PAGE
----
Last winter, I spent my Tuesday and Friday evenings working at the emergency shelter that our organization hosted for individuals experiencing homelessness.
It was our first year of staffing a shelter and I was surprised by how intimate the experience was.
The shift began at 5:30pm when we arrived at the shelter site (a church that generously lent us their space) and unloaded the food and supplies that we needed for that night. It ended after 10pm when the lights went out and our overnight staff took over.
We usually encountered a line of folks at the door when we first arrived – people who were cold, wet, and exhausted after a long day out in the cold and wanted to make sure they were the first in the door.
The first hour was pretty busy as we checked in each guest and got everyone situated with a mat, a blanket, and a meal. The process included a search of coat pockets.
You learn a lot about people by seeing what they keep in their pockets day in and day out. I found rosary beads, loose tobacco for rolling cigarettes, letters from loved ones, soaking wet clothing, bits of food for later, tools for work, and so much more.
During the next few hours, our guests were able to take showers, get their laundry done, charge their phones, watch TV… all the things one usually does at home.
As we entered those later hours in the evening, people would settle in, each claiming their own small space in the shelter. As folks walked around in the clothes they would be sleeping in, on their way to brush their teeth or shave, I sometimes was struck by the feeling that I was the guest, not them.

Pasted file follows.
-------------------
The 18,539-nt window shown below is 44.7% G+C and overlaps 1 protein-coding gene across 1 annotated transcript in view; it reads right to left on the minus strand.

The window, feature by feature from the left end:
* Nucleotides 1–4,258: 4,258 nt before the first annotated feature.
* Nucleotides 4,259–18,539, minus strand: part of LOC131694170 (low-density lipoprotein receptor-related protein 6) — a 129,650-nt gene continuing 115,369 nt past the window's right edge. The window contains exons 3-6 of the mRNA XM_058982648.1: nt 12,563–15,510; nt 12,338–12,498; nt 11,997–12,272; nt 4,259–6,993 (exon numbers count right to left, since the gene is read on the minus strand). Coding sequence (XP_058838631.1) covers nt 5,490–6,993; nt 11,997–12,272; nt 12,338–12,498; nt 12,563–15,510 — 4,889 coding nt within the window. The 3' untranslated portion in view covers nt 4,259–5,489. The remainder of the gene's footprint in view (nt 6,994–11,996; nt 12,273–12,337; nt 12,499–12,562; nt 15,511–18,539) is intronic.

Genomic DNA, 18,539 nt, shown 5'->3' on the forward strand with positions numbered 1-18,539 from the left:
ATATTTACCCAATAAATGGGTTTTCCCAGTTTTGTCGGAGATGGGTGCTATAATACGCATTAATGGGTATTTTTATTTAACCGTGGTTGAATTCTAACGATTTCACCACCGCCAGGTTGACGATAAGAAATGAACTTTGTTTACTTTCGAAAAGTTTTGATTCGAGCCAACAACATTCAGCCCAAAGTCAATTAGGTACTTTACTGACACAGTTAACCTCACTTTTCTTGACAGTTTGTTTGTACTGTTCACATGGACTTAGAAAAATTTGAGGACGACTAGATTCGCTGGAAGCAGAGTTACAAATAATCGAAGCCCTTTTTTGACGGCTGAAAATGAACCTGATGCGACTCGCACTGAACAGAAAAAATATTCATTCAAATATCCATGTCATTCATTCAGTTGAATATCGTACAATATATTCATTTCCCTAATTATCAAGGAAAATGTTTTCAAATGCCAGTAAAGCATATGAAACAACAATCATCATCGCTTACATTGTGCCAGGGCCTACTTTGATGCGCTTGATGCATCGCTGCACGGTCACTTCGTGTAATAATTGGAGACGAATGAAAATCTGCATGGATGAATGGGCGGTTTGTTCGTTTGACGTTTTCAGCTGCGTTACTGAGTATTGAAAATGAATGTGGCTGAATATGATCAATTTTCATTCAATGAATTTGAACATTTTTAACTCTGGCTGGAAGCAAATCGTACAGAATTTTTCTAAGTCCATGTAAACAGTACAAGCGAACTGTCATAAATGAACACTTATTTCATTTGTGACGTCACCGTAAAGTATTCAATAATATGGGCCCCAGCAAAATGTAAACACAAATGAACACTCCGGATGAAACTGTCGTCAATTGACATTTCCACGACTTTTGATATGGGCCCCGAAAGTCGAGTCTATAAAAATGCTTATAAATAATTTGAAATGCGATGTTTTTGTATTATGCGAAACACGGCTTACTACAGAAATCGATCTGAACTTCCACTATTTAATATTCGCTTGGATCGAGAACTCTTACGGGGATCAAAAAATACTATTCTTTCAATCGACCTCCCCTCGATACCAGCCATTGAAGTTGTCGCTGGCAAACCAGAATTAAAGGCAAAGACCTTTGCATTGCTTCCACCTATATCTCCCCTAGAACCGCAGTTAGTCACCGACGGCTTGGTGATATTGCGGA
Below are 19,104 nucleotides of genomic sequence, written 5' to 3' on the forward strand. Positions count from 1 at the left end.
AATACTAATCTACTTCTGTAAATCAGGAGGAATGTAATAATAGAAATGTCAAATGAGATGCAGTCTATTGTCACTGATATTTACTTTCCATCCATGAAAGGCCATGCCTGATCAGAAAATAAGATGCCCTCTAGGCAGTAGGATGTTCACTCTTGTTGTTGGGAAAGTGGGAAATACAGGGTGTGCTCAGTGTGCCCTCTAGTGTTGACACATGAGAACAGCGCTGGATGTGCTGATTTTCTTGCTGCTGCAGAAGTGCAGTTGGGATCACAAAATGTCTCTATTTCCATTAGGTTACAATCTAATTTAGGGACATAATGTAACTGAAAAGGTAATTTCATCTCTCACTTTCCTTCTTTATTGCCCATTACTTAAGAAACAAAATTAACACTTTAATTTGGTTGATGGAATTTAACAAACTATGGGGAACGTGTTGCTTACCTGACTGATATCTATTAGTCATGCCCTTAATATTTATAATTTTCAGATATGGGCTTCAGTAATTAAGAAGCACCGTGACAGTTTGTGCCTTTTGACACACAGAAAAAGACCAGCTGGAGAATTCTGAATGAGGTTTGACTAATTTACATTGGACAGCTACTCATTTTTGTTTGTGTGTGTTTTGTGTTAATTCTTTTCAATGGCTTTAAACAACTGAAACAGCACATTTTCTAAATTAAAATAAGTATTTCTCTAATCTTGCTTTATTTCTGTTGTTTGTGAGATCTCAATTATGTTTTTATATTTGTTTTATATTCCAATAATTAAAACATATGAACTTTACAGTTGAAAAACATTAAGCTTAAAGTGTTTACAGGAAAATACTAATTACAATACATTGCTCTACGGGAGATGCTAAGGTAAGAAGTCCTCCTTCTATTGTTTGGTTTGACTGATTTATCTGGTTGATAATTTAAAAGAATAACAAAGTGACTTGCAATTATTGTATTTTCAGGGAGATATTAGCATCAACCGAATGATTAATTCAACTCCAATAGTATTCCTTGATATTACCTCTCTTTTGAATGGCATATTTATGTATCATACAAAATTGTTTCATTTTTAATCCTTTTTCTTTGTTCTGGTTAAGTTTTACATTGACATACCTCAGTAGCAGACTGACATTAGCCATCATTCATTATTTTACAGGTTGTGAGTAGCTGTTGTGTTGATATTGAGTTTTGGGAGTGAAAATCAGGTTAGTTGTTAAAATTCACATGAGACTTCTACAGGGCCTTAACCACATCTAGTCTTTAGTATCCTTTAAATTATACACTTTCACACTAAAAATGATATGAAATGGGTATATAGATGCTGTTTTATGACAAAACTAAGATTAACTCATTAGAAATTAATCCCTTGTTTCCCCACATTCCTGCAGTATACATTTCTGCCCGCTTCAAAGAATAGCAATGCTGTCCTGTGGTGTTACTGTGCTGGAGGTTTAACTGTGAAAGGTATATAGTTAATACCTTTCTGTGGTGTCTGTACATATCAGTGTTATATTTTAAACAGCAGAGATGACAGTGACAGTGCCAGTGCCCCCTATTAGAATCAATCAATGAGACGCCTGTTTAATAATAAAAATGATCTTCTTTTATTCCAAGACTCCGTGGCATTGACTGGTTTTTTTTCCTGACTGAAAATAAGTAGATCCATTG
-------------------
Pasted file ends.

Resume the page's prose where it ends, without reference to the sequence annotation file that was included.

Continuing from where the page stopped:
One night, I was sitting at the check-in table when a gentleman, we’ll call him Bryan, walked by on his way to the shower. He was playing music from his phone, and suddenly I recognized the song as one of my favorites.
I knew Bryan, had seen him around, but had never really talked to him at length. There had always been a barrier there – not exactly hostility, but something close to that. He was very independent and wanted to keep me at arm’s length, a boundary which I respected.
But when I heard that Ed Sheeran music coming from his phone, I had to reach out.
(Ed Sheeran just happens to be my very favorite artist. The picture attached to this post is from his concert at Red Rocks that my brother and I attended in 2015.)
“Hey, is that Castle on the Hill?” I asked as he passed the table.
“Well, yes it is,” he replied, turning towards me.”You know your Ed Sheeran music.”
“I love Ed Sheeran!” I exclaimed.
“Yeah, me too,” he said.
And in that moment, we connected.
We could have been two people anywhere.
Each of us weighed in on our favorite songs and we discussed the merits of Ed Sheeran’s new album compared to his old stuff.
All the boundaries of the shelter and where we were fell away; all the other guests faded into the background, the idea that I was a staff person and he was a client totally dissolved; any animosity I had previously felt from him was gone. We were just two people sharing a connection through music.
I admit that I was surprised to hear music I liked being played in the shelter that night. Even after years of working with people experiencing homelessness every day, I am still guilty of making subconscious prejudgements which are often wrong. That night,